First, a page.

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Clapton crosses the line again | Entertainment News

I always thought Eric Clapton was Frank Sinatra of my generation. It’s a perfect musician who is also a kind of jerk. Being a fan of Clapton always included taking into account his personal history of impulsivity and impaired judgment: he was a former alcohol and heroin addict, and his signature song was. A plea for the love of his best friend’s wife. (Of course, my friend is former Beatles George Harrison.)

Still, I often see my wife weeping when she hears the paralyzed extended piano and guitar coder at the end. We listened to “Layla” many times and traveled to hear him perform live. Clapton’s genius is not only his pure talent, but also his ability to elicit crystalline emotions from the electric guitar.

These British — Clapton, The Rolling Stones, Fu, etc. — take the underrated African-American art form of the blues, driving it to their own sensibilities, greatly amplifying and magnificent. I took it and returned it to us. Pete Townshend talked about thinking “why?” When he suddenly realized that five broke with electrified instruments could make as loud a sound as a symphony orchestra.

Still (and there’s a sad part here) Clapton once took the stage in Birmingham, England in 1976 — a stinky drunk, he said in many subsequent apologies — and the importance of keeping Britain white. I continued to be angry about sex for a long time. Basically channeling Enoch Powell, a British fascist-oriented George Corley Wallace, he told the audience that blacks “do not belong here.”

In a 2017 interview, Clapton told Rolling Stone: He describes himself elsewhere as “doing something really offensive … I was a nuisance” and a “full tilt” racist.

Many of his black friends and music collaborators have largely forgiven Clapton — in fact, even if they were aware of the incident. After all, it was 45 years ago and never repeated.

They explain the wonderful personal warmth and generosity act on his side. Since calm, Clapton has raised an estimated $ 20 million over the past decade alone and donated it to the Crossroads Center, a drug and alcohol rehabilitation facility built in Antigua in 1998. His efforts helped clean thousands of people.

Nathan East, a longtime bassist who is a friend of Clapton and a black man who grew up in San Diego, said in an interview with The Washington Post that “at the Olympics, we will throw away the highest and lowest scores.” “You get a measure of who isn’t the day they did the best, not the day they did the worst.” For him, “The beauty of music is that it’s language, It really transcends color and politics. “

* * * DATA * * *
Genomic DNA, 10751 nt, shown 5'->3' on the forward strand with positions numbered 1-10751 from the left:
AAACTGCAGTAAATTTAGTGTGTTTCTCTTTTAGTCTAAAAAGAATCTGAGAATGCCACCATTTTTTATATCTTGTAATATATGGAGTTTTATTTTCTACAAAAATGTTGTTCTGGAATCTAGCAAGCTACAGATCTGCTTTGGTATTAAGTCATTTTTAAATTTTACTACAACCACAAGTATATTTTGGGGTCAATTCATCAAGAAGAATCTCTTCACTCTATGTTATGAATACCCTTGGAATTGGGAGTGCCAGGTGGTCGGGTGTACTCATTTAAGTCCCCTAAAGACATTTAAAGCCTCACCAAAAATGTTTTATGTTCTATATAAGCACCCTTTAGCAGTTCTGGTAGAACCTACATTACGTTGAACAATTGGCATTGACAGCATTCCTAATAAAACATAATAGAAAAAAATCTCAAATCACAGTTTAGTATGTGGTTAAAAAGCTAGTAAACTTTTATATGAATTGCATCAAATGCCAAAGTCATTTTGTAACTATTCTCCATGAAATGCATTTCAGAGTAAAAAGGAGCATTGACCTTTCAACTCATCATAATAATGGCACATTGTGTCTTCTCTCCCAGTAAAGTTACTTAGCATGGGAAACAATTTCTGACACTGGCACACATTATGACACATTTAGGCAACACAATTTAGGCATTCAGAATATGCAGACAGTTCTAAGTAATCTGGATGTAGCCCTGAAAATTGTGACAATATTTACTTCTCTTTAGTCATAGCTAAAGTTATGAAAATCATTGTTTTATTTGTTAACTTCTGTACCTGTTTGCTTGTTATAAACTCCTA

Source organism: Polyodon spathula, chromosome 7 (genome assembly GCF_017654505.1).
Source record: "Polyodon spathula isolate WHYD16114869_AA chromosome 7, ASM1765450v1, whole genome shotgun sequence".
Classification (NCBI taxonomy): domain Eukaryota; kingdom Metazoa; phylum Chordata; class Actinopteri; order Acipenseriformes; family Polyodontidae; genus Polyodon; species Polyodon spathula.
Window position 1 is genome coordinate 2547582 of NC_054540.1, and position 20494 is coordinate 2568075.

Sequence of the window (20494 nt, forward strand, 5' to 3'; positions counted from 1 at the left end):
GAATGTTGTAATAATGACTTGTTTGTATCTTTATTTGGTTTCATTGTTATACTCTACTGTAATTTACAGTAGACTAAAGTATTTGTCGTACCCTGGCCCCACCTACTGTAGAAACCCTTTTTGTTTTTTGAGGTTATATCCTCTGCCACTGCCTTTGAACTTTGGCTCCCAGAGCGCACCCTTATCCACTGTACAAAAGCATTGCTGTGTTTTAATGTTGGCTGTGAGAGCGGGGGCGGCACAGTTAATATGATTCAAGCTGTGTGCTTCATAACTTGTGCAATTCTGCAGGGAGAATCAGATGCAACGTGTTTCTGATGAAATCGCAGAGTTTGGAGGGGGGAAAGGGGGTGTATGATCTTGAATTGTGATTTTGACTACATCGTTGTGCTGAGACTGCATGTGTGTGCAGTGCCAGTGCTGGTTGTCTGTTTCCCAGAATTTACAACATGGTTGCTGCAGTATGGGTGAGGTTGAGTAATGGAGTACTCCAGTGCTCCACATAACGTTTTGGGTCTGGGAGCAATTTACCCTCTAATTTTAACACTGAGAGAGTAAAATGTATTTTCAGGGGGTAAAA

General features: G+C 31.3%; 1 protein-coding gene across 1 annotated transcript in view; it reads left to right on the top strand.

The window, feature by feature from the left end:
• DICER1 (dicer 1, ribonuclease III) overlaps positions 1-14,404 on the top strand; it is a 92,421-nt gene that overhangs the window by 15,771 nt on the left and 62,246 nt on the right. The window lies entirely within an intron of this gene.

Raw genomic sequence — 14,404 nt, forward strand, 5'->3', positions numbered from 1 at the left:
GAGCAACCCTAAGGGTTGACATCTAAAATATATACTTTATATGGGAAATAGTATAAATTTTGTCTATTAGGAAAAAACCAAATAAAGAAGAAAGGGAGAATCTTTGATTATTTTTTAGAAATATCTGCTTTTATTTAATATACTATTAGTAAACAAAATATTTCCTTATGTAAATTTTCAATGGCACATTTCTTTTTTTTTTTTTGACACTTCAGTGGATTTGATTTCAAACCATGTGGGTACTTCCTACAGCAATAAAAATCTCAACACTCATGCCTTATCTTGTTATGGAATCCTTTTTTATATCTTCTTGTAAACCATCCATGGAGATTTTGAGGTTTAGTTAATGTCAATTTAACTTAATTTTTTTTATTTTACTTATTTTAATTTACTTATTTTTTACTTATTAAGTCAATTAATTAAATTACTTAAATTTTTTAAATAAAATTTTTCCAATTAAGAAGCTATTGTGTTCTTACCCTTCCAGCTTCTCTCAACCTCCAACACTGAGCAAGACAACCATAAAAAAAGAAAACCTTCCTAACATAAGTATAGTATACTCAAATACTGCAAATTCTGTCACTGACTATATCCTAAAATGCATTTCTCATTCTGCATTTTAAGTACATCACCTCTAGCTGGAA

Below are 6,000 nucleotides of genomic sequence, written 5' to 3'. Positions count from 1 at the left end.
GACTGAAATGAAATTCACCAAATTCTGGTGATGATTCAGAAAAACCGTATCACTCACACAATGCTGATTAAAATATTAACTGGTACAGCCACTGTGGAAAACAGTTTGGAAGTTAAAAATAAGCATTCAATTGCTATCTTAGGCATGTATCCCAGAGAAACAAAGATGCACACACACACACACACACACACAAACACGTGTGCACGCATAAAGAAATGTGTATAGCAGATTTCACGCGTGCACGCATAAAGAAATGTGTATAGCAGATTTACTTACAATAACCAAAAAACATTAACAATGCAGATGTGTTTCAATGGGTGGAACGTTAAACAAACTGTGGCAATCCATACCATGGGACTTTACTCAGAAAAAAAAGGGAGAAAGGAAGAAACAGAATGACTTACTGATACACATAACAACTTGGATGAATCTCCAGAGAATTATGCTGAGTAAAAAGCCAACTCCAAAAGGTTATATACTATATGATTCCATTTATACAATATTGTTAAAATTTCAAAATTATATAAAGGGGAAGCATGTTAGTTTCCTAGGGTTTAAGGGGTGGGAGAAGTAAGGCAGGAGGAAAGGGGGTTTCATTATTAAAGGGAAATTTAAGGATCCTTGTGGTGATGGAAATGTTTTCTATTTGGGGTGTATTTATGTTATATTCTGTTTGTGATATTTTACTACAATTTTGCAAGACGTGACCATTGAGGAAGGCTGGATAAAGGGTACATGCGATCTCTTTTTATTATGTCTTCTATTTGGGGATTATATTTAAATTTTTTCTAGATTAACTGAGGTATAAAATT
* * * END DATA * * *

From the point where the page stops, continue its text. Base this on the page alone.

But the opportunity for that interview was what many Clapton fans consider to be his latest incomprehensible, perhaps unforgivable stupidity.

Do you want to be a free person

Or do you want to be a slave?

Do you wear these chains

Until you lie down in the grave?

Yes, Bruce fan Eric Clapton considered vaccination with the COVID vaccine and participation in the blockade (mandated by the Tories) as a slave. For him, true freedom is to run around without a mask and without vaccination in the midst of a global disease epidemic. Since then, he has vowed not to play where spectators need to be vaccinated. At a concert in Austin, he took a picture with Republican Governor Greg Abbott. Greg Abbott has little resemblance to his efforts to keep Texas vulnerable to COVID.

Sure, Clapton himself had a bad experience with the AstraZeneca vaccine, but it was probably not the best choice for someone like him (he is affected by peripheral neuropathy (nerve limb injury). ). The artist says he’s been out of hand for three weeks. This must have been scary for the 76-year-old musician, as he was already afraid of losing his ability to play.

His best friend, the famous blues guitarist Robert Cray, got angry. Bruce purist and multi-Grammy award-winning Clay sought to impress Clapton how grotesque the comparison of vaccines and slavery was. He didn’t go anywhere. Then Greg Abbott’s business began, and as such, the 35-year friendship ended. Clay has canceled a contract to open for Clapton on the 2022 tour. “I told myself, I don’t have to have a conversation,” Clay told the post. “I don’t want to deal with extreme and very selfish people.”

I think “selfishness” is just right. “Childish” would also be appropriate. The fierce monomania needed for Clapton’s artistry can’t stand the same frustration we all had to deal with during the pandemic.

Unfortunate. He was one of the great men.

Arkansas Times columnist Gene Lyons is a National Magazine Award winner and co-author of “The Hunting of the President” (St. Martin’s Press, 2000).You can send an email to Lions eugenelyons2@yahoo.com..



Clapton crosses the line again | Entertainment News

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